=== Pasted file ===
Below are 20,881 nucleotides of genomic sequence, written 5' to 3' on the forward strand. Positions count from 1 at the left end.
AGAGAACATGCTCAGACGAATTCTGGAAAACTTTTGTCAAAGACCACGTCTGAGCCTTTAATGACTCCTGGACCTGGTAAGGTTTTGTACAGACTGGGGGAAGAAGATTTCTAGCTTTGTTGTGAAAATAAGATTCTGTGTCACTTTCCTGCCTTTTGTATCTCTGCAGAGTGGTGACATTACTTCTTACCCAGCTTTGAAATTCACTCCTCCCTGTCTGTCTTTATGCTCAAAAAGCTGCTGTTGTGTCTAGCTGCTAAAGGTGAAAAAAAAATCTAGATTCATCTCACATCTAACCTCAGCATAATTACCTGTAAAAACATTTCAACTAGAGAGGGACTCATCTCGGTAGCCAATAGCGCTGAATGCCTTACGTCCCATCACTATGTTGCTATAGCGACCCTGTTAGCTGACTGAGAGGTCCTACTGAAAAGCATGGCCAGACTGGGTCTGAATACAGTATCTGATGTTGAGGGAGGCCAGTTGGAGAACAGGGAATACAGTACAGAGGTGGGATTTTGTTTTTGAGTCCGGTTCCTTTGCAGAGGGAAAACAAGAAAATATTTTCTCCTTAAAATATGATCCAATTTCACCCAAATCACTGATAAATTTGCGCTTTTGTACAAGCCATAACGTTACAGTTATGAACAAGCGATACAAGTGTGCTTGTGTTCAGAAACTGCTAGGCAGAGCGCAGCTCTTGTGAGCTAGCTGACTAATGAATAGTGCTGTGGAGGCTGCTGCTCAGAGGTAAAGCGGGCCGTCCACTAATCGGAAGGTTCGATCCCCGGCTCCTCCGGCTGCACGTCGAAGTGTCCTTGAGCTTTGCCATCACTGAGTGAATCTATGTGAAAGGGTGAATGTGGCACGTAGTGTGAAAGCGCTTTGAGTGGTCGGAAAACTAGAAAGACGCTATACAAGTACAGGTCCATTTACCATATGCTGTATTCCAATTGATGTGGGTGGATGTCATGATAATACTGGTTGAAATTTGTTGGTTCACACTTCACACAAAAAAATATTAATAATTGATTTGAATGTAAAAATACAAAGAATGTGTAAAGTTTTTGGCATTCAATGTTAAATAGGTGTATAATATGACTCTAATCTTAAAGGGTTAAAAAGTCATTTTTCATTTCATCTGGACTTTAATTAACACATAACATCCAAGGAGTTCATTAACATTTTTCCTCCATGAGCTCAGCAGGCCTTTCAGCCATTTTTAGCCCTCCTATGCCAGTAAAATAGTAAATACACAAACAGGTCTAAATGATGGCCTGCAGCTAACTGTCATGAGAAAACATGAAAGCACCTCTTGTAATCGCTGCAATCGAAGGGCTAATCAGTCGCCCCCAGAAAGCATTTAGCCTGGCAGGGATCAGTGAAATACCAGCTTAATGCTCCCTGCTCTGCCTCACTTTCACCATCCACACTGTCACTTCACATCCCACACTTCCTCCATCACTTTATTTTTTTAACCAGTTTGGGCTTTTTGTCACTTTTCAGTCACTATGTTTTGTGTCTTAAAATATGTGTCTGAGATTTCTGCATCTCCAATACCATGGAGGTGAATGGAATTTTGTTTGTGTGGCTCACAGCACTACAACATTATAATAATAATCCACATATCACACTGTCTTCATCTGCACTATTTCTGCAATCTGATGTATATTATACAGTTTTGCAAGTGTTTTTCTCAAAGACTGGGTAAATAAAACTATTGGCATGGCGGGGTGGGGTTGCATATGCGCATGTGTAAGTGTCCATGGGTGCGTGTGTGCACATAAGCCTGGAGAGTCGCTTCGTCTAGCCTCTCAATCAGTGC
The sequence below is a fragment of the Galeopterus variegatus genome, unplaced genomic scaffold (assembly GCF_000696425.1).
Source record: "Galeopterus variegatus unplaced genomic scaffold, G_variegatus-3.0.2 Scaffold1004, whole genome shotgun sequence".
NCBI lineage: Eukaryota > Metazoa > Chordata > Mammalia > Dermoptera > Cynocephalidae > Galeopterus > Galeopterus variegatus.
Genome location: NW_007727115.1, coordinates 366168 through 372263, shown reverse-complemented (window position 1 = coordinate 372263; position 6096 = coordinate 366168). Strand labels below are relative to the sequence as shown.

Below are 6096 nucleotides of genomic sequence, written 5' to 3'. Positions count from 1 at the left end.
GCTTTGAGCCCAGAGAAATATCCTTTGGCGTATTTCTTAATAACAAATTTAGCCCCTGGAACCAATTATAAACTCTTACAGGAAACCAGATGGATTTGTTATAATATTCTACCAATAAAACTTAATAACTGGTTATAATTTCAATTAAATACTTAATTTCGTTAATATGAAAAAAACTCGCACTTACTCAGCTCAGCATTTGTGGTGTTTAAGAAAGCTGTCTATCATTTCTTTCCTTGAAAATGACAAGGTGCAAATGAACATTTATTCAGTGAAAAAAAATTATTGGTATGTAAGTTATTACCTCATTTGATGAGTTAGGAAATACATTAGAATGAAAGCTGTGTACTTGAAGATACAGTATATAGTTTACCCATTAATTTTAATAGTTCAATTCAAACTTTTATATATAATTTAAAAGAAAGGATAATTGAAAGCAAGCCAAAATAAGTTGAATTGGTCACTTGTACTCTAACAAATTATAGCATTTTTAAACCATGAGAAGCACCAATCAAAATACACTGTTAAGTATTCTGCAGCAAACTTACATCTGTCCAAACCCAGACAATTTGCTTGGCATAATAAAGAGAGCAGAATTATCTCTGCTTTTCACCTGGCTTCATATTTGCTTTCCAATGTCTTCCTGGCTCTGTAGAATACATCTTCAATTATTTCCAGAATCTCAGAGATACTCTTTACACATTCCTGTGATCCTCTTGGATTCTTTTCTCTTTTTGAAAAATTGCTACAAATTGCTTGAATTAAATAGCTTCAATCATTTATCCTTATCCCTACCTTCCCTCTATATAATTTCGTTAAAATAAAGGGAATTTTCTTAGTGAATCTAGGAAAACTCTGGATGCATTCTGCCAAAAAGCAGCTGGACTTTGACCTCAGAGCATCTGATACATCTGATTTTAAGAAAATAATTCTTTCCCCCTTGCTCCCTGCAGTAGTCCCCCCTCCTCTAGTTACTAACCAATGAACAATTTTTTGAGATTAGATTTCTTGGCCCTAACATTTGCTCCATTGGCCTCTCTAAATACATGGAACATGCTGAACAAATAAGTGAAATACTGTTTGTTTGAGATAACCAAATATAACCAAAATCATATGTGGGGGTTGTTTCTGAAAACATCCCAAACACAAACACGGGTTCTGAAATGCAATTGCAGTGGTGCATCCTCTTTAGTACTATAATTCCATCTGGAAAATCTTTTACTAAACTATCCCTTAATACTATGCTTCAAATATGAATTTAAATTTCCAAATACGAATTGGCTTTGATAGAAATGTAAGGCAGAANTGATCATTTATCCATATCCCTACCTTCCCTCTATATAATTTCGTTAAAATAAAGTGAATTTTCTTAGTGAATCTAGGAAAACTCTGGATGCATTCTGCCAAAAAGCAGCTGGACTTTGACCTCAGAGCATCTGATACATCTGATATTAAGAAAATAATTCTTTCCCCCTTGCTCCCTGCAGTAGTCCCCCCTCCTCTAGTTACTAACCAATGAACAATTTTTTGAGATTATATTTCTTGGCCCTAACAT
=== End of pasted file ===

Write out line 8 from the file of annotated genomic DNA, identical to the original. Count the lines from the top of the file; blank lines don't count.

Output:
GCTTTGAGCCCAGAGAAATATCCTTTGGCGTATTTCTTAATAACAAATTTAGCCCCTGGAACCAATTATAAACTCTTACAGGAAACCAGATGGATTTGTTATAATATTCTACCAATAAAACTTAATAACTGGTTATAATTTCAATTAAATACTTAATTTCGTTAATATGAAAAAAACTCGCACTTACTCAGCTCAGCATTTGTGGTGTTTAAGAAAGCTGTCTATCATTTCTTTCCTTGAAAATGACAAGGTGCAAATGAACATTTATTCAGTGAAAAAAAATTATTGGTATGTAAGTTATTACCTCATTTGATGAGTTAGGAAATACATTAGAATGAAAGCTGTGTACTTGAAGATACAGTATATAGTTTACCCATTAATTTTAATAGTTCAATTCAAACTTTTATATATAATTTAAAAGAAAGGATAATTGAAAGCAAGCCAAAATAAGTTGAATTGGTCACTTGTACTCTAACAAATTATAGCATTTTTAAACCATGAGAAGCACCAATCAAAATACACTGTTAAGTATTCTGCAGCAAACTTACATCTGTCCAAACCCAGACAATTTGCTTGGCATAATAAAGAGAGCAGAATTATCTCTGCTTTTCACCTGGCTTCATATTTGCTTTCCAATGTCTTCCTGGCTCTGTAGAATACATCTTCAATTATTTCCAGAATCTCAGAGATACTCTTTACACATTCCTGTGATCCTCTTGGATTCTTTTCTCTTTTTGAAAAATTGCTACAAATTGCTTGAATTAAATAGCTTCAATCATTTATCCTTATCCCTACCTTCCCTCTATATAATTTCGTTAAAATAAAGGGAATTTTCTTAGTGAATCTAGGAAAACTCTGGATGCATTCTGCCAAAAAGCAGCTGGACTTTGACCTCAGAGCATCTGATACATCTGATTTTAAGAAAATAATTCTTTCCCCCTTGCTCCCTGCAGTAGTCCCCCCTCCTCTAGTTACTAACCAATGAACAATTTTTTGAGATTAGATTTCTTGGCCCTAACATTTGCTCCATTGGCCTCTCTAAATACATGGAACATGCTGAACAAATAAGTGAAATACTGTTTGTTTGAGATAACCAAATATAACCAAAATCATATGTGGGGGTTGTTTCTGAAAACATCCCAAACACAAACACGGGTTCTGAAATGCAATTGCAGTGGTGCATCCTCTTTAGTACTATAATTCCATCTGGAAAATCTTTTACTAAACTATCCCTTAATACTATGCTTCAAATATGAATTTAAATTTCCAAATACGAATTGGCTTTGATAGAAATGTAAGGCAGAANTGATCATTTATCCATATCCCTACCTTCCCTCTATATAATTTCGTTAAAATAAAGTGAATTTTCTTAGTGAATCTAGGAAAACTCTGGATGCATTCTGCCAAAAAGCAGCTGGACTTTGACCTCAGAGCATCTGATACATCTGATATTAAGAAAATAATTCTTTCCCCCTTGCTCCCTGCAGTAGTCCCCCCTCCTCTAGTTACTAACCAATGAACAATTTTTTGAGATTATATTTCTTGGCCCTAACAT